3. Fluoride Treatment within a dentist
Sometimes over-the-counter fluoride products may not work or at least be as effective as it should.
Thus, you may need your dentist support to prescribe more effective fluoride products or even customize fluoride trays for you to make the process much more effective.
4. Remineralize your teeth naturally
Remineralizing your teeth naturally is tremendously helpful to restore your enamel as far as it is not completely lost.
To do so, you have to implement some adjustments on your daily nutrition:
- All foods rich in Vitamin D and Calcium are great for the process.
- You may consider taking (after the agreement of your doctor) some Vitamin D supplements.
- One tea spoon of coconut oil could help you restore your enamel.
- Healthy fats are also very effective.
Finally after you’ve got your enamel restored the way it should be you may consider some teeth whitening following the options in the paragraph above (Teeth Whitening with Thin Enamel).
Teeth Whitening with Enamel Loss
In this case it is really hard to do any whitening. It doesn’t even make any sense since the whitening process apply only on Enamel which is lost at this point!
In this case you need the support of your dentist to make the job done for you. Indeed, you’ve got mainly 3 options that your dentist may choose from:
- Veneers can be used to cover the highly eroded teeth which can even be broken. This is helpful to stop any further erosion.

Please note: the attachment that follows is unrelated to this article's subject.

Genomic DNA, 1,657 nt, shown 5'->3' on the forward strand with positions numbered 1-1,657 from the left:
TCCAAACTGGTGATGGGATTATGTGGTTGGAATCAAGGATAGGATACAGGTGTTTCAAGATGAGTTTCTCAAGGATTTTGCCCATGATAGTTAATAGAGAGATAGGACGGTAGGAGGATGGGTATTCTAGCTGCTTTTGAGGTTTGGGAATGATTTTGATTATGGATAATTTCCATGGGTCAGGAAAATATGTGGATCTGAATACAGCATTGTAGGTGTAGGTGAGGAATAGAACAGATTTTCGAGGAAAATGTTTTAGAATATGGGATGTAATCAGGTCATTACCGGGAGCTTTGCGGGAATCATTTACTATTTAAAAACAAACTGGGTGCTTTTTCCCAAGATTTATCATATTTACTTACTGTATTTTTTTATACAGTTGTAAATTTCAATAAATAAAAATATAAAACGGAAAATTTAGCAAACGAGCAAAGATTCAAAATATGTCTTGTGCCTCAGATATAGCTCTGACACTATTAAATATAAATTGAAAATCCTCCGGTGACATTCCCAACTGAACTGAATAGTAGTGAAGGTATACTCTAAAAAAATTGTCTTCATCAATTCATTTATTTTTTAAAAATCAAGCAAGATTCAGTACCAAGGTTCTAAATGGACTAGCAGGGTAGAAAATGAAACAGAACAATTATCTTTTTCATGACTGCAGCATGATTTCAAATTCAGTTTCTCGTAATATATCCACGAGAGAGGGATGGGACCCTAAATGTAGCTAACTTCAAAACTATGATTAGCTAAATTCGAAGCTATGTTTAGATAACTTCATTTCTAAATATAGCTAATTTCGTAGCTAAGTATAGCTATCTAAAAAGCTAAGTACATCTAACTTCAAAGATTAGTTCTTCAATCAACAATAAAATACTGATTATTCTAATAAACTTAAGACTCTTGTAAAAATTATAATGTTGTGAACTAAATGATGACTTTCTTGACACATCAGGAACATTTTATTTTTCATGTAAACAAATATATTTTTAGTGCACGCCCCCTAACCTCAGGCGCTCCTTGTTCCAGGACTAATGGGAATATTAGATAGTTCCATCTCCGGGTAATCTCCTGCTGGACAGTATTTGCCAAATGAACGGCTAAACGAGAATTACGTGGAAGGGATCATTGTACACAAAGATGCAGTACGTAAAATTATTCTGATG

- Fillings could help in the restoration process and promote the well-being of your teeth.
- Dental crowns are customized to cover your original tooth and helps protecting it.
Wait Wait … What is Enamel Loss?
Tooth Enamel is a strong outer substance that protects our teeth, but this does not mean it is not encountering some risks, especially of being thinner, suffering erosion or even being completely lost.
What makes the situation tougher is the fact that you may not even notice your enamel being weaker until something bad happens to it.
Whenever, the enamel is constantly exposed to things like sugar, acids, staining elements … it just starts to become weaker and breaks little by little.
If you don’t keep a good oral hygiene you won’t be able to prevent your enamel being lost. Thus, you may find yourself with the necessity to go for some expensive methods to take care of your teeth and/or whiten them.
Teeth Whitening with abnormal Enamel